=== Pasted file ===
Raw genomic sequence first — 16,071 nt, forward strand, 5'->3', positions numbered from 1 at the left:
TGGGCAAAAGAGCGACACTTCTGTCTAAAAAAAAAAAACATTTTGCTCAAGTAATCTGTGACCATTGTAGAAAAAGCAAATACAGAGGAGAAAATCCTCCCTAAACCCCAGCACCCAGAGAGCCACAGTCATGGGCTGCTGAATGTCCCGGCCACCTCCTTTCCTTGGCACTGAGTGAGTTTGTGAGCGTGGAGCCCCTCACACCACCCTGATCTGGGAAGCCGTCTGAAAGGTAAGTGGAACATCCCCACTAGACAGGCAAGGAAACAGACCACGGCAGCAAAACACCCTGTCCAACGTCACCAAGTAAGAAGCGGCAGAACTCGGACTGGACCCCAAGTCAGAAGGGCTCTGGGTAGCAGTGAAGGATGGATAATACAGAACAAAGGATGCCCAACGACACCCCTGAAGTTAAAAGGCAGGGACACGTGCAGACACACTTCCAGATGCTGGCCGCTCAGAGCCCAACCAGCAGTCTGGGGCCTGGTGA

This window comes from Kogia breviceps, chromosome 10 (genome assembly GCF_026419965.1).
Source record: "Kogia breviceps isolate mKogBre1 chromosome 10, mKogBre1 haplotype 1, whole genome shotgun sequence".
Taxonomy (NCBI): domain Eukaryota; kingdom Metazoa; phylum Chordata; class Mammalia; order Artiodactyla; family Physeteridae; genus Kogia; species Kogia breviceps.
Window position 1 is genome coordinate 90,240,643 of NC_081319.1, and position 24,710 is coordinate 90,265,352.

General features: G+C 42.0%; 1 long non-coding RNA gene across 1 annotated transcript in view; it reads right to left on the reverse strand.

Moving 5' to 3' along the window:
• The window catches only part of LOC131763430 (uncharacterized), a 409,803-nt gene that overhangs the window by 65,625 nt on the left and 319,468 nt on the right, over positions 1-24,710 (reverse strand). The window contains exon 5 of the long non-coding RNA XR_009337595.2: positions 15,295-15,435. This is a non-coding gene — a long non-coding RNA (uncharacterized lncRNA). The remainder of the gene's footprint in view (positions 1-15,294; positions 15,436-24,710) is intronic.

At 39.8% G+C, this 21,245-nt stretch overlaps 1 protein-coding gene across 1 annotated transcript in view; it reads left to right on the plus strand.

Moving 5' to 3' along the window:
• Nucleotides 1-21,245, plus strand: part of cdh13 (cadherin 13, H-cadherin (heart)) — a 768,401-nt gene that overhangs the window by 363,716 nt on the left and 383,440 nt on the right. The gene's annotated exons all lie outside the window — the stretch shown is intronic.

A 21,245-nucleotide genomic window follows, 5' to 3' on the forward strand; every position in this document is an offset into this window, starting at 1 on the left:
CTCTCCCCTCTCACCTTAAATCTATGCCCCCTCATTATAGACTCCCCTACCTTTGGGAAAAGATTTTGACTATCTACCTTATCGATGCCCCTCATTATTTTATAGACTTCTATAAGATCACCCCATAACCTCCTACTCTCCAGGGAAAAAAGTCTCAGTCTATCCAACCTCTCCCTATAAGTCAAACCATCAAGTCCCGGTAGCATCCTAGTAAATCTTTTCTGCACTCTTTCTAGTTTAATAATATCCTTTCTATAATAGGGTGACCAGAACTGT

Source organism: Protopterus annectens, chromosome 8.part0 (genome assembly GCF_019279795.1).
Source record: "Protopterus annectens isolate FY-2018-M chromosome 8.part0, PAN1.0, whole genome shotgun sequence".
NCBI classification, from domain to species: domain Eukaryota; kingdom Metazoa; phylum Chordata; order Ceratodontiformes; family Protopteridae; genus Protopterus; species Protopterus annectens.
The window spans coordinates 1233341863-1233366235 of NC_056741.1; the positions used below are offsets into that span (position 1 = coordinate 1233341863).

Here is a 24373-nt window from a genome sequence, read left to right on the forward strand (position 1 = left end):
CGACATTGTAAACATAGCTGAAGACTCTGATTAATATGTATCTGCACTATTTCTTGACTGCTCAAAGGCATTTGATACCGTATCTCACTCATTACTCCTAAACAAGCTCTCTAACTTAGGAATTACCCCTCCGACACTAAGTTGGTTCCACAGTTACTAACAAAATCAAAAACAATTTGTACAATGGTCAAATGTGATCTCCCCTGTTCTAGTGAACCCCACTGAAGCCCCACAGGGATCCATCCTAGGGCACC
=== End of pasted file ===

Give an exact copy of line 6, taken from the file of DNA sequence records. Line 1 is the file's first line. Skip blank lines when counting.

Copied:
Window position 1 is genome coordinate 90,240,643 of NC_081319.1, and position 24,710 is coordinate 90,265,352.